HTTP Public Key Pinning (HPKP) header cannot be recognised
OWASP 2013-A5 OWASP 2017-A6 OWASP 2021-A5 OWASP 2019-API7 CWE-16 ISO27001-A.14.1.2 WASC-15 WSTG-CONF-07
There are web applications that cannot recognise HTTP Public Key Pinning header. This error is due to incorrect configuration of the HTTP Public Key Pinning header. The HTTP Public Key Pinning header is one of the Internet security mechanism that is used to allow the HTTPS websites to resist/protect impersonation by attackers. The attacker exploits this vulnerability by using misused or fraudulent certificates. If the HTTP Public Key Pinning header mechanism is not working correctly, the attacker might be able to inject and infiltrate web applications using fraudulent certificates in the server. This attack can have catastrophic effects on the server.
The HTTP Public Pinning header is a security feature that instructs a browser/web client to associate itself with a cryptographic public key. This key protects the web server from attacks like Man-In-The-Middle (MITM) attack. The HPKP uses a technique called Trust on First Use (TOFU). The HPKP works as follows:-
- The web server first sends the public keys via the HPKP header yo the client.
- The client stores the keys for a specific period of time.
- When the client visits the server again, the client will search for the known keys that it got via the HPKP header in the certificate chain.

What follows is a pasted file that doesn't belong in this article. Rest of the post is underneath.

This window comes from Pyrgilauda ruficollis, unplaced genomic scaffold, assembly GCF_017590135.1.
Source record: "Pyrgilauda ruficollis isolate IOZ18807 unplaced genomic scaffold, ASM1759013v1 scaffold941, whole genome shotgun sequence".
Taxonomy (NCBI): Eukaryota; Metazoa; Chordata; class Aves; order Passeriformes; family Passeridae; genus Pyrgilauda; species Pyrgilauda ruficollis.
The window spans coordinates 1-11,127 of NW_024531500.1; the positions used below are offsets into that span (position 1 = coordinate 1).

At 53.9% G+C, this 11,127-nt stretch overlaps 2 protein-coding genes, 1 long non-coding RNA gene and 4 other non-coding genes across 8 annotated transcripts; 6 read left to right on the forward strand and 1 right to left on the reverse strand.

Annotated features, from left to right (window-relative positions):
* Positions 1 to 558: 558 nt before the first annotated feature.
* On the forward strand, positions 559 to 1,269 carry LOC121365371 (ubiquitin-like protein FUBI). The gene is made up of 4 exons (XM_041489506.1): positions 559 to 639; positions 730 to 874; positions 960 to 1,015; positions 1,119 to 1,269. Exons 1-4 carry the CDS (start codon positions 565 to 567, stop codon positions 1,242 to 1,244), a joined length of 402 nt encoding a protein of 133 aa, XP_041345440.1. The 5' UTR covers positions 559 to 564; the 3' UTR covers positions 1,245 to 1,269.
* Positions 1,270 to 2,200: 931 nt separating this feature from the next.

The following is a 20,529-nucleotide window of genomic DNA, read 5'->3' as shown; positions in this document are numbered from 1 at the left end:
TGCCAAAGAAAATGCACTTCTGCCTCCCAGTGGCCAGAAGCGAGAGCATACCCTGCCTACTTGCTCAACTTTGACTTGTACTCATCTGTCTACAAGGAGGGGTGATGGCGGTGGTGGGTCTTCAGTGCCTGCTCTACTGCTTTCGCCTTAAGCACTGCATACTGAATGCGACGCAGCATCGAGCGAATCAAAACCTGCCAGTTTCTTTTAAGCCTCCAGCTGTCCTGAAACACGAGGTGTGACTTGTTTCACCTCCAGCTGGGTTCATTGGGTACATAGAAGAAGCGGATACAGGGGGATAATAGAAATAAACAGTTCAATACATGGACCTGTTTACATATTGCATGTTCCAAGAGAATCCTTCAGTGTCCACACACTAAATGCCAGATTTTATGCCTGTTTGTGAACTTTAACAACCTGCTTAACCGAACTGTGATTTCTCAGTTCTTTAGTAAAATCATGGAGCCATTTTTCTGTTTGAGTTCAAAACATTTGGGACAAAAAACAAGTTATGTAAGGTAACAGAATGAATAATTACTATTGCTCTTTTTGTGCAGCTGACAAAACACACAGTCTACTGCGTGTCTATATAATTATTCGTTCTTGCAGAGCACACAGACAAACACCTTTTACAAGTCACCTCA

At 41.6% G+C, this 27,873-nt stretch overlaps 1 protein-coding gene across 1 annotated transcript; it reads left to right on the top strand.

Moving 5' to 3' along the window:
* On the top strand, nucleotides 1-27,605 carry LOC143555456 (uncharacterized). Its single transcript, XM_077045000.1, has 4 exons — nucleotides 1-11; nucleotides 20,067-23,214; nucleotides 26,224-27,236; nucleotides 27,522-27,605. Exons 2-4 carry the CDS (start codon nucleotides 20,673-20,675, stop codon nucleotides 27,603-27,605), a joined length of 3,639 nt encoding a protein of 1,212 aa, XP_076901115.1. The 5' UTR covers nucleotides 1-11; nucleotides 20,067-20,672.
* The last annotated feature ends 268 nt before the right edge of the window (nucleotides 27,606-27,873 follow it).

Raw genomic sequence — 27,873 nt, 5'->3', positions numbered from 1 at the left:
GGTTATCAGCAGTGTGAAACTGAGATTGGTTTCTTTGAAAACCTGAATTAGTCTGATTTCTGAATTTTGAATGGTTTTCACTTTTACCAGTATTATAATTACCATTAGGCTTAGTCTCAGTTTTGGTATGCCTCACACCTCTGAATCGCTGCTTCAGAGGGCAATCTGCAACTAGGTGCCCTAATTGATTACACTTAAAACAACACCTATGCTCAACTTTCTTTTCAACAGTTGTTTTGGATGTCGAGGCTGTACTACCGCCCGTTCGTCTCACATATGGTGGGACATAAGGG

If the client is presented with an unknown key from the server, the client must be notified about the issue.
This vulnerability will cause the following impacts:-
- Cross-site scripting - Cross-site Scripting (XSS) is a client-side code injection attack where an attacker can execute malicious scripts into a website or web application.
- clickjacking - Clickjacking is a malicious technique of tricking a user into clicking on a link, thus potentially revealing confidential information or taking control of their computer while clicking on seemingly innocuous web pages.
- code injection attacks - Code injection is the exploitation of a computer bug which includes processing invalid data.
- Man-In-The-Middle (MITM) attack - The attacker will use a MITM attack using forged certificates to overhear communication between the client and the server.
Mitigation / Precaution
Beagle recommends the following fixes:-
- Try to set the HTTP Public Key Pinning header properly.
- Try to pin to the end entity certificate.
- Audit the application’s configuration and detect unwanted pinning.